The Kattegat, Swedish Kattegat ( Dutch: "cat hole", Danish pronunciation [ kadəgad ] ) is the covering 22,000 km ² and an average of around 80 meters deep, extremely difficult to be traversed sea area between Jutland (Denmark) and the Swedish west coast. At Skagen it borders the Skagerrak. The Kattegat is seen either as an arm of the Baltic Sea, an arm of the North Sea, or, in traditional Scandinavian opinion, as neither of the two.
The connection to the open North Sea via the Skagerrak and the Limfjord. However, the latter compound only by small boats passable. Ocean-going vessels to reach the Kattegat by circumnavigation of the northern tip of Jutland, Skagen. The Baltic Sea is connected by the Øresund, the Great Belt and the Little Belt with the Kattegat.
Several major rivers flow into the Kattegat:
- The Guden in Denmark,
- The Göta älv at Gothenburg in Sweden,
- And Lagan, Nissan, Ounas, Viskan from the Swedish Halland.
Among the islands in the Kattegat include (selection, by region ):
- Källö - Knippla
- Dana Holmen
- Halland Väderö
- Hirsholmene with Deget and Hjellen
- Læsø with Hornfiskrøn and Nordre Rønner
- Samsø with Kyholm and Lindholm
- Vejrø with Bosserne ( Bosser Flak )
- Tunø with Tunø Knob
- Hov Røn
- Æbelø with Ejlinge
- Mågeøerne ved Bogense
Læsø and Anholt form the Danish desert belt so-called because of the dry summer climate, which can dry out ponds to the ground.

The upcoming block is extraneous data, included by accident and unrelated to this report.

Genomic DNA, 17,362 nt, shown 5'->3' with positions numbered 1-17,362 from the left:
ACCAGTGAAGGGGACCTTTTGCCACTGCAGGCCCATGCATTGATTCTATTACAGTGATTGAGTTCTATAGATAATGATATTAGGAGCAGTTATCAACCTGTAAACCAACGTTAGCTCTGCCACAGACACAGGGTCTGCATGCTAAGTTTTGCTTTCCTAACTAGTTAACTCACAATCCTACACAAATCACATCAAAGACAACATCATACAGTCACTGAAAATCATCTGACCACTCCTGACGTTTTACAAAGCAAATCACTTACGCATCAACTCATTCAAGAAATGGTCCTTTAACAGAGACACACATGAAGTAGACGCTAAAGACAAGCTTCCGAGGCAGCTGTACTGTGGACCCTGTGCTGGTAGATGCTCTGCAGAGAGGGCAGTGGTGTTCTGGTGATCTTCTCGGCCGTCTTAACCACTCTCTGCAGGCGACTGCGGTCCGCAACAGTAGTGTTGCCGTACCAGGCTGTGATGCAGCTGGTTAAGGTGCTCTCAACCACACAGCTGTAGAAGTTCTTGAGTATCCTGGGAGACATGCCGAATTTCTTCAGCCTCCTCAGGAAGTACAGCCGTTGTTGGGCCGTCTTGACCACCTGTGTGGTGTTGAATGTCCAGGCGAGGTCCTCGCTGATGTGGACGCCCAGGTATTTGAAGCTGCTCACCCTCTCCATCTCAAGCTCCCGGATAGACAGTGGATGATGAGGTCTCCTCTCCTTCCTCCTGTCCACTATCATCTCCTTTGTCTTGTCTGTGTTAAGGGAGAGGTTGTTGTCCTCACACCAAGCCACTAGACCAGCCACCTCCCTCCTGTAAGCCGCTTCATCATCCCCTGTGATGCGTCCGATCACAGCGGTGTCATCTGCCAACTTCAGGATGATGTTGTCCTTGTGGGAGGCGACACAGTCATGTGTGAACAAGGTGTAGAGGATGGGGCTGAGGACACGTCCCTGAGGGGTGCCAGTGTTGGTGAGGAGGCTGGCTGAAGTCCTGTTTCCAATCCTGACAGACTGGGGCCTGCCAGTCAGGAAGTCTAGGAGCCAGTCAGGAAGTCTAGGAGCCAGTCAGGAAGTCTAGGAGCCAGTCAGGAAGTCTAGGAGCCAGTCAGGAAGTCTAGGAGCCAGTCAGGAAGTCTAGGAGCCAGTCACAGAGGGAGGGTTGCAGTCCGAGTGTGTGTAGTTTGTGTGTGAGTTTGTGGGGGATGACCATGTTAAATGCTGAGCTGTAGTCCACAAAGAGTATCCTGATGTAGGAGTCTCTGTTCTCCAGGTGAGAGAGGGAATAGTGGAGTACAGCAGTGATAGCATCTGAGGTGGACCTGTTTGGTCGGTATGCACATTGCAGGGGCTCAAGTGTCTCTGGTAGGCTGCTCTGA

In the Kattegat, there are several shoals:
- To Denmark (in the vicinity of the island Hesselø ): Lysegrund, Lille Lysegrund, Schultz reason or Schult 's reason Briseis flak and Hastens reason.
- To Sweden: Fladen ground, Lilla Middelburg reason Stora Middelburg reason and Hertha flak.
Ecologically the Kattegat is a transition zone between the salt- poor Baltic Sea and the Skagerrak atlantic embossed. To the south of Læsø outweigh flatter areas up to 60 meters of water; in the north of the Norwegian Trench drops steeply to over 600 meters. The abundance of fish is great, there are also European lobster and Norwegian lobster or virgins lobster (Nephrops norvegicus) ago. The species-rich world of the Kattegat also deal local museums and aquariums, such as the Kattegat Centre in Grenaa.
Origin of the name
The name of the Kattegat is derived from the Dutch and Low German words Katt = cat and Gatt = hole. In the maritime sector, Hanseatic period and later the Kattegat was feared due to its many shoals and narrow waters driving. So the captains came to the verdict, the Kattegat is as tight as a cat hole. Numerous wrecks tell of the earlier difficulties of navigation in the Kattegat.
An earlier name of the water body was the Jutland sea ( Old Norse: Jótlandshaf ).
Traffic in the Kattegat
Today in particular is the eastern Kattegat a heavily trafficked sea area, through which runs a significant portion of the traffic to and from Gothenburg, Copenhagen and the Baltic ports. Several major ferry lines cross or pass through the Kattegat, the lines Frederikshavn - Gothenburg Frederikshavn -Oslo, Larvik Frederikshavn, Frederikshavn -Moss, Kiel -Oslo, Kiel - Gothenburg.
Is currently under construction near the eponymous island of Anholt offshore wind farm. A total of 111 wind turbines of the type Siemens SWT -3.6 -120 to be built, thus resulting in a total nominal output of offshore wind farms of 400 MW. Completion is scheduled for 2013.